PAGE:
It is therefore long overdue for Taiwan to pass its own Refugee Law to bring Taiwan to give Taiwan a clear legal basis on which to accept or decline refugees. Such draft legislation was brought before the Legislative Yuan in 2016, but it is still yet to be approved. This process should be expedited and the new law should be in line with international and UN norms, despite that organizations continuing refusal to recognize Taiwan.
Why a strong refugee law, with special dispensation for Chinese dissidents, would be good for Taiwan
Taiwan should be open to accepting refugees from around the world to play their part in protecting people who have been displaced as a result of war or political oppression. But special consideration in any new refugee law should be given to those escaping persecution in Communist China.
Under the CCP regime, thousands of journalists, lawyers and human rights campaigners are detained, attacked, and persecuted every year in China.
Religious minorities are brutally persecuted, with Uighur Muslim re-education camps, where Muslims living in the north-east of China are locked up in camps, forced to eat pork, drink alcohol, learn Mandarin Chinese, and even marry Chinese people, being just the latest in a long line of horror stories.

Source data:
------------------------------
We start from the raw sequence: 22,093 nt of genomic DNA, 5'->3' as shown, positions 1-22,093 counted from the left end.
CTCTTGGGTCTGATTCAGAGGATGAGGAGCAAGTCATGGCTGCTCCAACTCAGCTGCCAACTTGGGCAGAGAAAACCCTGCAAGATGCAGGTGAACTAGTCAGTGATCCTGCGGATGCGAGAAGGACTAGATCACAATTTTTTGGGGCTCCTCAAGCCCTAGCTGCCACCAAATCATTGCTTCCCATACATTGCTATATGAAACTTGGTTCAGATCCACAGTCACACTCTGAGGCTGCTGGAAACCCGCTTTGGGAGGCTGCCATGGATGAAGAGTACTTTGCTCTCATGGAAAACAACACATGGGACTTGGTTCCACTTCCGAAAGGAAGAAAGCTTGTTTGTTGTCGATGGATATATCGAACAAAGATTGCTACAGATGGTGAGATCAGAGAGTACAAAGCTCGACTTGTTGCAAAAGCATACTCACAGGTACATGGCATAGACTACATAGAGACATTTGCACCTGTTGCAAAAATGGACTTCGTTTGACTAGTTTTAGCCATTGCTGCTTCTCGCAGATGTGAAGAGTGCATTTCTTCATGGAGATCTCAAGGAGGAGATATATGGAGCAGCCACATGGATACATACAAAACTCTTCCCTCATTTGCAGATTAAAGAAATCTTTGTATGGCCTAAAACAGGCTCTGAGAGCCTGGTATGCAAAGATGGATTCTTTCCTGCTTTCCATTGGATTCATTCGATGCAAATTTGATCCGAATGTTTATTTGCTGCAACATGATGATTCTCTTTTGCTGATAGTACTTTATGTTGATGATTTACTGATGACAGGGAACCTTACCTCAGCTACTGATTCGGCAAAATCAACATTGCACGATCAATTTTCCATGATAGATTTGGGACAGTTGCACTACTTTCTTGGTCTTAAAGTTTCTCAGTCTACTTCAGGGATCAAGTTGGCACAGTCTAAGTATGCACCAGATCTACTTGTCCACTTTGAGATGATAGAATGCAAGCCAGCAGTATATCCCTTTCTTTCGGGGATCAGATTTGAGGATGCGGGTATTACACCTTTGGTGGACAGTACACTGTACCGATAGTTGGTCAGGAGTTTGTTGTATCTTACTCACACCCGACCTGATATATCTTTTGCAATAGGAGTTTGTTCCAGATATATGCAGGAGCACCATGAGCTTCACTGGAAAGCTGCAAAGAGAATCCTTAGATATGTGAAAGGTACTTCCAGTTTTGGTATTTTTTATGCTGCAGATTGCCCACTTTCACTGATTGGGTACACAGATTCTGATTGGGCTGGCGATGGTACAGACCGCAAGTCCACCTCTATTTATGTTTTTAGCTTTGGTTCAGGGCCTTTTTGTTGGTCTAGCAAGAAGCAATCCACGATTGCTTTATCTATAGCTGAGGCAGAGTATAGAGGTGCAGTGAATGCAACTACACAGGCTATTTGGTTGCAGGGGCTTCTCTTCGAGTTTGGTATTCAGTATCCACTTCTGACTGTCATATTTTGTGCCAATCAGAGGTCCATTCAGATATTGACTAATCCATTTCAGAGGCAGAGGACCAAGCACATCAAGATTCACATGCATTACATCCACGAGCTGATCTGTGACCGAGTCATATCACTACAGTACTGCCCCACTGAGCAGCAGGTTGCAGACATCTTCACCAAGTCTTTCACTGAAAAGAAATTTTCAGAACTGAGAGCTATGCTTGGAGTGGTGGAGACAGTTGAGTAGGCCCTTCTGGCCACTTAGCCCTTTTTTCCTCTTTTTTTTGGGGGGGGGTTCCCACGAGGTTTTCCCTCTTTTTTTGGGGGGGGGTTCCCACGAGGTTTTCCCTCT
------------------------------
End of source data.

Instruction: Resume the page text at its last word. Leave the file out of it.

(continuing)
There are far too many examples of CCP human rights abuses to list them all here. But observers agree that the situation in China is at its lowest point under the regime of CCP leader Xi Jinping since the 1989 massacre in Tiananmen Square.
In contrast, Taiwan presents a template of how China could be without the CCP regime. It is a flourishing democracy, freedom of speech and religion are embedded in law, and Government censorship and oppression are pretty much non-existent.
A policy of accepting refugees from the CCP regime would only serve to highlight this difference and emphasize to the world that it is Taiwan, not China, which shares the values and norms of a modern society.
Many dissidents in China are unable to escape the CCP regime. But for those that do manage to get out, Taiwan should welcome them with open arms. They should be granted leave to remain in Taiwan, given a path to citizenship, and supported in their efforts to continue their campaigns against CCP human rights abuses from the safety of Taiwanese soil.
Such a policy would garner international recognition and approval from western and regional allies. It may even help to foster closer diplomatic ties between Taiwan and these countries.
It would undoubtedly irk the CCP regime too, but with cross-straits relations strained at the moment (to say the least), it is unlikely to make things much worse.
Regardless of your stance on the nature of Taiwan’s relationship with China, there is no denying that Taiwan and China share a close cultural bond. Many Taiwanese feel a moral obligation to support their Chinese brothers and sisters in the struggle against Communist tyranny.
Offering a safe-haven for refugees from China is an obvious and easy way to do this. It would offer everyone in China who can see through the CCP propaganda machine, that there is hope of a brighter tomorrow. And it would also further position Taiwan as the democratic and human rights example that all of east Asia should seek to follow.